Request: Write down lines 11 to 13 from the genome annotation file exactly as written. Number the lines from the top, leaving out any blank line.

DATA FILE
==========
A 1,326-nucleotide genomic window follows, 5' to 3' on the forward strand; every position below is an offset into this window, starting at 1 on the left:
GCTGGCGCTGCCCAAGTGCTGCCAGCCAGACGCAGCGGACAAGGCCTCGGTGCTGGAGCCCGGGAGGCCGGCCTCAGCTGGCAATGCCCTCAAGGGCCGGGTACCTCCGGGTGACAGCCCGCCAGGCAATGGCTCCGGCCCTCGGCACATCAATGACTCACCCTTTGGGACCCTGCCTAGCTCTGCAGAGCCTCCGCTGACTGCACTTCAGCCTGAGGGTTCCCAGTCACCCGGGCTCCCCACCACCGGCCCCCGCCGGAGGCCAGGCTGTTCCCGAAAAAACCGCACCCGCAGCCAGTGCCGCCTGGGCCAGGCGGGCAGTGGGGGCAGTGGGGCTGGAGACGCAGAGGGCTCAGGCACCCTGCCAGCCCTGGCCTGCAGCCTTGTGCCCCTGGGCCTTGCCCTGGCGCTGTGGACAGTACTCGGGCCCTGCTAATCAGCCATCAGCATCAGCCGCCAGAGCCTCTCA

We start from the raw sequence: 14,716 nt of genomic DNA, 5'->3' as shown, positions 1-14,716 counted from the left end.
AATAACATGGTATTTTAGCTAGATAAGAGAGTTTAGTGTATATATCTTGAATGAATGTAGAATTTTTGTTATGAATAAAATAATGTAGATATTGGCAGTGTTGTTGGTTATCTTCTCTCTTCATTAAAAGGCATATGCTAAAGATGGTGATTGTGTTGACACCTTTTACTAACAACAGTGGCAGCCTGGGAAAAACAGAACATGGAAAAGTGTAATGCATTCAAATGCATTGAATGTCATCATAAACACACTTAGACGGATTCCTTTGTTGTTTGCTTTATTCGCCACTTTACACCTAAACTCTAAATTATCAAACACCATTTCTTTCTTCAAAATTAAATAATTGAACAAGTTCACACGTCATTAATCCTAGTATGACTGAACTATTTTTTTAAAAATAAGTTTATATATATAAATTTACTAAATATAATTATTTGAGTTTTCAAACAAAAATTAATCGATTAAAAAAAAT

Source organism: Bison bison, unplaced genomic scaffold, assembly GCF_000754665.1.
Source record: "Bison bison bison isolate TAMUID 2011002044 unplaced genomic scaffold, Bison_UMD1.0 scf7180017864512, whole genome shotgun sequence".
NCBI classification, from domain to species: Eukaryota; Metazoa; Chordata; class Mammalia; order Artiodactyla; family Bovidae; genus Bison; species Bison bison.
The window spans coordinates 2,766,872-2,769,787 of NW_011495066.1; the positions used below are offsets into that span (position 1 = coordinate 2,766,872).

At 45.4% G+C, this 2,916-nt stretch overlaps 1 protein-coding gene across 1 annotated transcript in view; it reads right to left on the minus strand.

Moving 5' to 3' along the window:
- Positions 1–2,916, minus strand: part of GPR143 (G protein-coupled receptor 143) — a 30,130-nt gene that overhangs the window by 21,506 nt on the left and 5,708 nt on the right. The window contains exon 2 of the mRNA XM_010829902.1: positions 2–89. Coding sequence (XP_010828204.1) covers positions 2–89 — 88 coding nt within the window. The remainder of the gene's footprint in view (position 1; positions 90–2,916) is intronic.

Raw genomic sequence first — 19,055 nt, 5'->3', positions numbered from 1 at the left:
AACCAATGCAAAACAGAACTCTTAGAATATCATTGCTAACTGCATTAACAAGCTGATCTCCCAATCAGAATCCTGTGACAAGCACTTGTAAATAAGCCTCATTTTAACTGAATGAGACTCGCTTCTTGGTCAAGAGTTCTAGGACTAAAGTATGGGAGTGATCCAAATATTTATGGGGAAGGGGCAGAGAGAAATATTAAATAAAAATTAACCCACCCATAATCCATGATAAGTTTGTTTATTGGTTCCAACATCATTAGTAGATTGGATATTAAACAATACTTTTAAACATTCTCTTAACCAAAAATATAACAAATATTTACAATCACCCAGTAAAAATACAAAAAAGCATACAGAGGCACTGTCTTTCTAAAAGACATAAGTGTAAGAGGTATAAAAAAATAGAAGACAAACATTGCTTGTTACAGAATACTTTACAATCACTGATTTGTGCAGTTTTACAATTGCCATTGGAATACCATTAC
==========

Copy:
- Positions 1–2,916, minus strand: part of GPR143 (G protein-coupled receptor 143) — a 30,130-nt gene that overhangs the window by 21,506 nt on the left and 5,708 nt on the right. The window contains exon 2 of the mRNA XM_010829902.1: positions 2–89. Coding sequence (XP_010828204.1) covers positions 2–89 — 88 coding nt within the window. The remainder of the gene's footprint in view (position 1; positions 90–2,916) is intronic.

Raw genomic sequence first — 19,055 nt, 5'->3', positions numbered from 1 at the left:
AACCAATGCAAAACAGAACTCTTAGAATATCATTGCTAACTGCATTAACAAGCTGATCTCCCAATCAGAATCCTGTGACAAGCACTTGTAAATAAGCCTCATTTTAACTGAATGAGACTCGCTTCTTGGTCAAGAGTTCTAGGACTAAAGTATGGGAGTGATCCAAATATTTATGGGGAAGGGGCAGAGAGAAATATTAAATAAAAATTAACCCACCCATAATCCATGATAAGTTTGTTTATTGGTTCCAACATCATTAGTAGATTGGATATTAAACAATACTTTTAAACATTCTCTTAACCAAAAATATAACAAATATTTACAATCACCCAGTAAAAATACAAAAAAGCATACAGAGGCACTGTCTTTCTAAAAGACATAAGTGTAAGAGGTATAAAAAAATAGAAGACAAACATTGCTTGTTACAGAATACTTTACAATCACTGATTTGTGCAGTTTTACAATTGCCATTGGAATACCATTAC